When is a secret not a secret?

Question: when is a secret not a secret? Answer: when everyone who wants to be told has a right to find out. This is the moral of a fascinating and really important decision of Mr Justice Arnold on Wednesday in the Patents Court, England and Wales, in LG Electronics Inc v Sony Europe Ltd, Sony Computer Entertainment Europe Ltd, Sony Computer Entertainment Inc and Sony Corporation.

LG sued Sony for infringement of three Blu-Ray patents. In these proceedings LG applied for summary judgment in relation to Sony's defence that LG's patents were invalid in light of an item of alleged prior art. The earliest priority date for any of those patents was March 2003.

Sony's defence was based on invalidity, basing its position on a document on DVD specifications for read-only discs which was available to the public in 1997.  According to LG, this 1997 document was not prior art that was capable of undermining its patents' novelty. The information in it was held by a standards body, the DVD Format/Logo Licensing Corporation, for the limited purpose of developing DVDs and related products. This document was only accessible by people who paid the required fee and signed a non-disclosure agreement. Accordingly it was not made available to the public.

Mr Justice Arnold refused the application for summary judgment. Among other reasons for doing so, he concluded that, even though he would accept LG's evidential submissions in support of confidentiality and the restriction of the use of the information in the 1997 document, a not-unrealistic possibility remained that Sony would be able to establish that all interested persons, who might want to manufacture under the standard, had an opportunity to gain knowledge of the contents of that document and to use that information for their own purposes.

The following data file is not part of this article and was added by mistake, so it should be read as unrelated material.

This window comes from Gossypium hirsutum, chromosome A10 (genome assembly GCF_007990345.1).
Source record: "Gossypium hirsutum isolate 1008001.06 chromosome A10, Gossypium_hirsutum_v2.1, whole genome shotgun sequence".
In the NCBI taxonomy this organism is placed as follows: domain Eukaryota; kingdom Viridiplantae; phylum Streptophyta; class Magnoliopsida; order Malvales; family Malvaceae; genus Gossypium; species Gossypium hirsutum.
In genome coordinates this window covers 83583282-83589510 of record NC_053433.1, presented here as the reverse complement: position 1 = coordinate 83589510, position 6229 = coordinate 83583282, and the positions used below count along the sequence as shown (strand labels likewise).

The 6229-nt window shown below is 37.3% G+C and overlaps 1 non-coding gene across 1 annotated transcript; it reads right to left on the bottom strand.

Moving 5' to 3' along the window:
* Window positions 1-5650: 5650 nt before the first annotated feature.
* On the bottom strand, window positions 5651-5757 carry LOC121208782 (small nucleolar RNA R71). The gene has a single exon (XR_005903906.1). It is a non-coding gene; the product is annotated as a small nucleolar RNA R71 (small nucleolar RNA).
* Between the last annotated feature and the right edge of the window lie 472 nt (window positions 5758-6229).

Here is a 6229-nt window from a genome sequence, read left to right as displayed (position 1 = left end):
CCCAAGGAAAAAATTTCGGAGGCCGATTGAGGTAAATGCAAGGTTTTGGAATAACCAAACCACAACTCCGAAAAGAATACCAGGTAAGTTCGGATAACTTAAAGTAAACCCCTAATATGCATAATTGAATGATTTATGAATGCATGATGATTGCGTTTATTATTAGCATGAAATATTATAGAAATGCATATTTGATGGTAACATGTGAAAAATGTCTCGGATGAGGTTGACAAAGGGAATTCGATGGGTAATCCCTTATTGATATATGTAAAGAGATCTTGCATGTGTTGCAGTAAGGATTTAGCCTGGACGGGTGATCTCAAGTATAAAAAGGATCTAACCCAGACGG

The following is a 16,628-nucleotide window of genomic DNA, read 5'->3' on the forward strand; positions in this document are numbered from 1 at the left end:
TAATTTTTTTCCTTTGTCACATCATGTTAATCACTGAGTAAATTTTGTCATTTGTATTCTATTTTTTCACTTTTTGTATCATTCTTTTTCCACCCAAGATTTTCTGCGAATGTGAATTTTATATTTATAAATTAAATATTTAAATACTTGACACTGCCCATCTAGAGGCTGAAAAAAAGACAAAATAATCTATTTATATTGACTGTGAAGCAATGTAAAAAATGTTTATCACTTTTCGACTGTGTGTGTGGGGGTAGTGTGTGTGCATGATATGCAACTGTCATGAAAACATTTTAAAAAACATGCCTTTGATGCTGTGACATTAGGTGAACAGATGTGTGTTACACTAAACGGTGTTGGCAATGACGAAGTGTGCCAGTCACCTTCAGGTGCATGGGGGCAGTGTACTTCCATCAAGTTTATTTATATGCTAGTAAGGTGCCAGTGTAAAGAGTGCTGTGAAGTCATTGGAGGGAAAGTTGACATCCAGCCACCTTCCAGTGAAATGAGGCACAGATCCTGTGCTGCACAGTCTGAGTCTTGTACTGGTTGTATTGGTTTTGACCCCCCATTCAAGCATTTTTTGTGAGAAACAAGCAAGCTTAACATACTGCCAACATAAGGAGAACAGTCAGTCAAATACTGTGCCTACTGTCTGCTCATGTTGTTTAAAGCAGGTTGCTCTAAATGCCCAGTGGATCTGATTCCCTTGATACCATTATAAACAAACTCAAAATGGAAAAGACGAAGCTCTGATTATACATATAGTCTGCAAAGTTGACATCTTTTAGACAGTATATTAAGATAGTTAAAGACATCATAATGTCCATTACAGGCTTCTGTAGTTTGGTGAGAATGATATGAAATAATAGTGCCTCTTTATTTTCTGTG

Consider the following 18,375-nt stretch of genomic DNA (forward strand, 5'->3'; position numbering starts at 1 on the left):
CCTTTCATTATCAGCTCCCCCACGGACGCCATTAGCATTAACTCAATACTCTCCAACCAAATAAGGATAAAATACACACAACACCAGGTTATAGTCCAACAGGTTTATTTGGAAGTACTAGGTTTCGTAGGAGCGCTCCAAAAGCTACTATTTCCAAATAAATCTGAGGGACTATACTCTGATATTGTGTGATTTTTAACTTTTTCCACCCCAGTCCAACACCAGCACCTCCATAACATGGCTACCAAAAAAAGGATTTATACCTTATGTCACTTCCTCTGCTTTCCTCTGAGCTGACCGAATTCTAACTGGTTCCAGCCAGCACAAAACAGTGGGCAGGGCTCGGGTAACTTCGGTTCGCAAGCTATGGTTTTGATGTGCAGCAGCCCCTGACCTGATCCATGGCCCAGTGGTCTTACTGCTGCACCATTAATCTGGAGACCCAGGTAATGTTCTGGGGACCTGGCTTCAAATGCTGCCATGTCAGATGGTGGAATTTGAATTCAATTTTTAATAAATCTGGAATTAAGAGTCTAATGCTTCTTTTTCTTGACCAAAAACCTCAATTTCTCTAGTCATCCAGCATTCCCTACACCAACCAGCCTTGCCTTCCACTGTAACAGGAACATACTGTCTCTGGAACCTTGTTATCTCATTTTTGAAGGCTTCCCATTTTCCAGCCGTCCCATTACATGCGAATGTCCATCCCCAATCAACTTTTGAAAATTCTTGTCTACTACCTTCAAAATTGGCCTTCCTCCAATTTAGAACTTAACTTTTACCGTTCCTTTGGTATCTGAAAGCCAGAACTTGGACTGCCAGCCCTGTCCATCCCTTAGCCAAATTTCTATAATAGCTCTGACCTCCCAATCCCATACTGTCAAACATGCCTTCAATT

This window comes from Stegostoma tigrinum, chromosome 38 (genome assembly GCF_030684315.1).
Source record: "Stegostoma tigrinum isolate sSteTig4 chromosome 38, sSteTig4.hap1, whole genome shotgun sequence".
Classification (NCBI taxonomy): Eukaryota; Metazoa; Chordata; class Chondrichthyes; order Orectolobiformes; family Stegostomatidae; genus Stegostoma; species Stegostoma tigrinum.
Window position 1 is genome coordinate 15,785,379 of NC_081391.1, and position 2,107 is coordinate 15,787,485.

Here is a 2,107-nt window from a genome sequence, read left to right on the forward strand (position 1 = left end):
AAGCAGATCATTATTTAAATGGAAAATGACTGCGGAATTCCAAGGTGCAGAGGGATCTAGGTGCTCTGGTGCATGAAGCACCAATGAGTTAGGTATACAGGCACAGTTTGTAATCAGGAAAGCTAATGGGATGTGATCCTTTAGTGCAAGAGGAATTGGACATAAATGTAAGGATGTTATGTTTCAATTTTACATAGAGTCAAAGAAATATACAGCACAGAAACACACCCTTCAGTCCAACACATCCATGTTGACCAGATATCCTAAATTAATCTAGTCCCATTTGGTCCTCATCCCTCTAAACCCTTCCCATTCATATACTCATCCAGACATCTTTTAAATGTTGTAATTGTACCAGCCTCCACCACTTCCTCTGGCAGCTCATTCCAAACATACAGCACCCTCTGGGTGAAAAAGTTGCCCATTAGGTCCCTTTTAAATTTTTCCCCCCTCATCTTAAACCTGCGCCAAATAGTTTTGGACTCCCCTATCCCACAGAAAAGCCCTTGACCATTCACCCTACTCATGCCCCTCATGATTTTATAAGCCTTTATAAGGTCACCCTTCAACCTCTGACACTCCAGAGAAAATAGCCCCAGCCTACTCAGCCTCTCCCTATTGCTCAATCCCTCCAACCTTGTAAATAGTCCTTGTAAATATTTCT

Notes the IPKat: if a standard truly is a standard, everyone who wants to make any product that is governed by the standard has to make it in accordance with that standard -- or it wouldn't be standard.  What's more, since we allow the setting of standards and don't stigmatise them automatically as being anticompetitive clubs where information concerning the standard is pooled between club members so that no-one else can make products that conform to the standard, it would be not just anti-competitive but positively churlish to refuse to provide details of a standard to anyone who asks. Now, what sort of people ask for details of standards? Obviously, anyone who is interested in making DVDs.

This case raises another important question: is information which is available in the public domain to be treated as confidential for the purposes of patent law by virtue of the fact that it's labelled "confidential"? The answer must be "no": though the information may not be available to the public free, what the public does have is a known source for the information which will be available to all on similar, justifiable terms as of right.  In these circumstances, the purpose of the obligation of confidence is clearly only to ensure that a standards body is able to recover its own charges. That is quite different from an obligation of confidence designed to restrict the supply of information per se.

This case is not yet available on BAILII.  Merpel keeps hearing dire rumours of cases which have recently been posted on BAILII and then have suddenly disappeared again, apparently for "copyright reasons". She fervently hopes that copyright is not about to come into conflict with the public's interest in gaining access to the law, including decided cases with precedental value by which that public is bound. If any readers have experienced this phenomenon, will they please let Merpel know.

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